Ethnopharmacology is a related study of ethnic groups and their use of drugs. Ethnopharmacology is distinctly linked to plant use, ethnobotany, as this is the main delivery of pharmaceuticals. Ethno pharmacology deals with the interdisciplinary studies between medicinal plants and its uses in different cultural for their therapeutic values. It is based on the combination of the chemical, biological, and pharmacological sciences, which have been considered as a useful tool for natural product based drug discovery.
- Track 12-112.1 Ethnomedicine
- Track 12-212.2 Ethno biology
- Track 12-312.3 Medical ethno biology
- Track 12-412.4 Ethno mycology
- Track 12-512.5 Ethnopharmacological perspectives
- Track 12-612.6 Ethnopharmacology of traditional medicines
Nutraceuticals are any food, or part of a food supplements, that offers a medical or health benefit beyond simple nutrition. Such benefits may include the prevention or recurrence of disease. These products range from proteins, vitamins, minerals, pure compounds and natural based used in capsules, tablets to foods that contain fortified bioactive ingredients. Everything from vitamins, supplements to sports drinks, dairy products, snacks, and pre-prepared diet meals could be considered as nutraceuticals.
The herbal cosmetics are the preparations containing phytochemical from a variety of botanical sources, which influences the functions of skin and provide nutrients necessary for the healthy skin and hair.
- Track 13-113.1 Natural cosmetics
- Track 13-213.2 Herbal cosmetics
- Track 13-313.3 Phytopharmaceuticals
- Track 13-413.4 Botanical extract
- Track 13-513.5 Agro products
- Track 13-613.6 Biofertilizer ingredients
Plants extract, either as pure compounds or as standardized extracts, provide unlimited opportunities for new drug discoveries. Extraction is the crucial step in the analysis of medicinal plants, because it is necessary to extract the desired chemical components from the plant materials for further separation and characterization. Crude Drug will be any regularly occurring, foul substance determined starting with natural alternately inorganic sources for example, plant, animal, bacteria, organs or whole organisms exceptional for use in the diagnosis, cure, mitigation, treatment, or aversion about ailment over people or other animals. Use and exploration of crude drugs has gained prominence in the medical community. The realization that many completely unknown substances are yet to be discovered from crude drugs has created a new interest in pharmacognosy and has led to many medical breakthroughs.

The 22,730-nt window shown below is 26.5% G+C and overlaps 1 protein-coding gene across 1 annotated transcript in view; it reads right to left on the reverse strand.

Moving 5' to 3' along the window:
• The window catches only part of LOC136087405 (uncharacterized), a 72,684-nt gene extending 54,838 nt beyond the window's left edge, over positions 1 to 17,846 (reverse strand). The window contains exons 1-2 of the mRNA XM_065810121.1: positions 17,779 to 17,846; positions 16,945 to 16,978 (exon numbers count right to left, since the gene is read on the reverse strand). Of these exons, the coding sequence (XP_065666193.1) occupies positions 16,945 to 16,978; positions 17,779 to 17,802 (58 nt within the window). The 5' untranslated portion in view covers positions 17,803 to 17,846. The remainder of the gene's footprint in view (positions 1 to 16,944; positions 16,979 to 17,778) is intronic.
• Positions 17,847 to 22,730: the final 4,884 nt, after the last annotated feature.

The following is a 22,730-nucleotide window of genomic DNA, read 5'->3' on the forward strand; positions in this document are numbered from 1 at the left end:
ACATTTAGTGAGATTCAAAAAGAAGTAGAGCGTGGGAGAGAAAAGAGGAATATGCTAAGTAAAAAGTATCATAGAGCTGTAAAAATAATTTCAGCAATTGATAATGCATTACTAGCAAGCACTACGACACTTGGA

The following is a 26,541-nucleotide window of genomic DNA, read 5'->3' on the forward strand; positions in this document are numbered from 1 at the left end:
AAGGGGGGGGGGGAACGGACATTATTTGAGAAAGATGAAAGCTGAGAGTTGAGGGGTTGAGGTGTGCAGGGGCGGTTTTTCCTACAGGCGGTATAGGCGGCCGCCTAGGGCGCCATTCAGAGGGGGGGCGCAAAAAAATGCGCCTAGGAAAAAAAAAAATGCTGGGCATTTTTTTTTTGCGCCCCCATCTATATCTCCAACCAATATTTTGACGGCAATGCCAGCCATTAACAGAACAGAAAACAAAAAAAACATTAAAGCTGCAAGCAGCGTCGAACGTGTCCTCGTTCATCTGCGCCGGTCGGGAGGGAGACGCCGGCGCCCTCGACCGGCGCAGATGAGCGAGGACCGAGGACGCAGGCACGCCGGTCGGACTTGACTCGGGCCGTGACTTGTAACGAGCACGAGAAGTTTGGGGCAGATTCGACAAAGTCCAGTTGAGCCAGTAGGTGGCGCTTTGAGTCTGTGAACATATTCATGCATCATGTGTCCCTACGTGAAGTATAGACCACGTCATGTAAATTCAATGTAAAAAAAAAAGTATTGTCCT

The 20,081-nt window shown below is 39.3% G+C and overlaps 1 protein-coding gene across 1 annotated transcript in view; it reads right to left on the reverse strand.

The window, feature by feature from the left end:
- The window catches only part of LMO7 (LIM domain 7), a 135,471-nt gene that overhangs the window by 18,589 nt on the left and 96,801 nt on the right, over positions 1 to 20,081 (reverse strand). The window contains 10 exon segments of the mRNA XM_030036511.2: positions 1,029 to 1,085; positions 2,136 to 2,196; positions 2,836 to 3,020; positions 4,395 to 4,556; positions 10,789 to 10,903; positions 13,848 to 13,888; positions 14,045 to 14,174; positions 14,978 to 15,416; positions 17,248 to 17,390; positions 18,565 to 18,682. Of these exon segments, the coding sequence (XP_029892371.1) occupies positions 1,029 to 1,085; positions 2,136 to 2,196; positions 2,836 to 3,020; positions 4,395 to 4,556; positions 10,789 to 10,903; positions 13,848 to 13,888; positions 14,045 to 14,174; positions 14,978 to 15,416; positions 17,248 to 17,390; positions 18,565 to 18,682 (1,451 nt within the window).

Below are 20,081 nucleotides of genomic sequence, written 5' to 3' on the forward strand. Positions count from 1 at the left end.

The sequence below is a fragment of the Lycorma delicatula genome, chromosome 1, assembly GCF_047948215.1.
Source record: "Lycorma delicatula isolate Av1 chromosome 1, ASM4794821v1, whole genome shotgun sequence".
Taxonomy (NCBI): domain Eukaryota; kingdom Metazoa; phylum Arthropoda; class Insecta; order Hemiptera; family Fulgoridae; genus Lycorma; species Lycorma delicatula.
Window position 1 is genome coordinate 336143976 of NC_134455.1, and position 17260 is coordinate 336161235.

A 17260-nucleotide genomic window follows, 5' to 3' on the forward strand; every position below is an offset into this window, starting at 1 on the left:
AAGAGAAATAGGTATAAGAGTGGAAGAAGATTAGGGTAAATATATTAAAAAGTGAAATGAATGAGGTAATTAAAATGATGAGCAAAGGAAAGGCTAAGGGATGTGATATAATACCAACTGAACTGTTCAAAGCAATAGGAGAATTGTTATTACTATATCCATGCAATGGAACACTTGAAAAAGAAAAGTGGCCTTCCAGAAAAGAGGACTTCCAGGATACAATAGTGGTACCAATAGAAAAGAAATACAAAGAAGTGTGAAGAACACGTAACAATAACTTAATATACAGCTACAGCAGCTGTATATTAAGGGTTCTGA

- Track 14-114.1 Cultivation, processing and storage
- Track 14-214.2 Pharmacognostic evaluation
- Track 14-314.3 Identity, purity, and quality of crude drugs
- Track 14-414.4 Micro and macro nutrients in herbal drugs
- Track 14-514.5 Therapeutic values in plant drugs